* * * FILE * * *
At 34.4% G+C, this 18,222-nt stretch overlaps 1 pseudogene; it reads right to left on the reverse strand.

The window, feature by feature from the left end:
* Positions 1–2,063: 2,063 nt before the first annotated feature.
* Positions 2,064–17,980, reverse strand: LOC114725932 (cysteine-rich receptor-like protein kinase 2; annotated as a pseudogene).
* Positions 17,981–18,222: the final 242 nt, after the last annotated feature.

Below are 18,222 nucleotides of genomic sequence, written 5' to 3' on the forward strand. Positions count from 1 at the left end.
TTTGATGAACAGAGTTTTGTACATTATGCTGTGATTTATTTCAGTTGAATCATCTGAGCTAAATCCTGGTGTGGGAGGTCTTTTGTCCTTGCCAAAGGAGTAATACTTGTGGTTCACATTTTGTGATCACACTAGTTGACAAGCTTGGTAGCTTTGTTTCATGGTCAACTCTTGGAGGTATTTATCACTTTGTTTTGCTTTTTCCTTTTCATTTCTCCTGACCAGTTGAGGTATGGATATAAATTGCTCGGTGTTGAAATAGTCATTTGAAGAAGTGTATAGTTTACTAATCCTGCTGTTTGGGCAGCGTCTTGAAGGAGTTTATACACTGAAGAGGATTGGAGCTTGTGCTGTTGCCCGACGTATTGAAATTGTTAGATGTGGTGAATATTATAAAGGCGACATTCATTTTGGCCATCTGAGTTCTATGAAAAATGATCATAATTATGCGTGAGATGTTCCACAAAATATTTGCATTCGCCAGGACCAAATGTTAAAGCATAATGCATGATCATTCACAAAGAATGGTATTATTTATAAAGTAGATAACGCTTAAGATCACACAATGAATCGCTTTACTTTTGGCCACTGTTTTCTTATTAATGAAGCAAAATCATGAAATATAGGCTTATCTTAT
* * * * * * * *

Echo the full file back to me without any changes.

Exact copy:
At 34.4% G+C, this 18,222-nt stretch overlaps 1 pseudogene; it reads right to left on the reverse strand.

The window, feature by feature from the left end:
* Positions 1–2,063: 2,063 nt before the first annotated feature.
* Positions 2,064–17,980, reverse strand: LOC114725932 (cysteine-rich receptor-like protein kinase 2; annotated as a pseudogene).
* Positions 17,981–18,222: the final 242 nt, after the last annotated feature.

Below are 18,222 nucleotides of genomic sequence, written 5' to 3' on the forward strand. Positions count from 1 at the left end.
TTTGATGAACAGAGTTTTGTACATTATGCTGTGATTTATTTCAGTTGAATCATCTGAGCTAAATCCTGGTGTGGGAGGTCTTTTGTCCTTGCCAAAGGAGTAATACTTGTGGTTCACATTTTGTGATCACACTAGTTGACAAGCTTGGTAGCTTTGTTTCATGGTCAACTCTTGGAGGTATTTATCACTTTGTTTTGCTTTTTCCTTTTCATTTCTCCTGACCAGTTGAGGTATGGATATAAATTGCTCGGTGTTGAAATAGTCATTTGAAGAAGTGTATAGTTTACTAATCCTGCTGTTTGGGCAGCGTCTTGAAGGAGTTTATACACTGAAGAGGATTGGAGCTTGTGCTGTTGCCCGACGTATTGAAATTGTTAGATGTGGTGAATATTATAAAGGCGACATTCATTTTGGCCATCTGAGTTCTATGAAAAATGATCATAATTATGCGTGAGATGTTCCACAAAATATTTGCATTCGCCAGGACCAAATGTTAAAGCATAATGCATGATCATTCACAAAGAATGGTATTATTTATAAAGTAGATAACGCTTAAGATCACACAATGAATCGCTTTACTTTTGGCCACTGTTTTCTTATTAATGAAGCAAAATCATGAAATATAGGCTTATCTTAT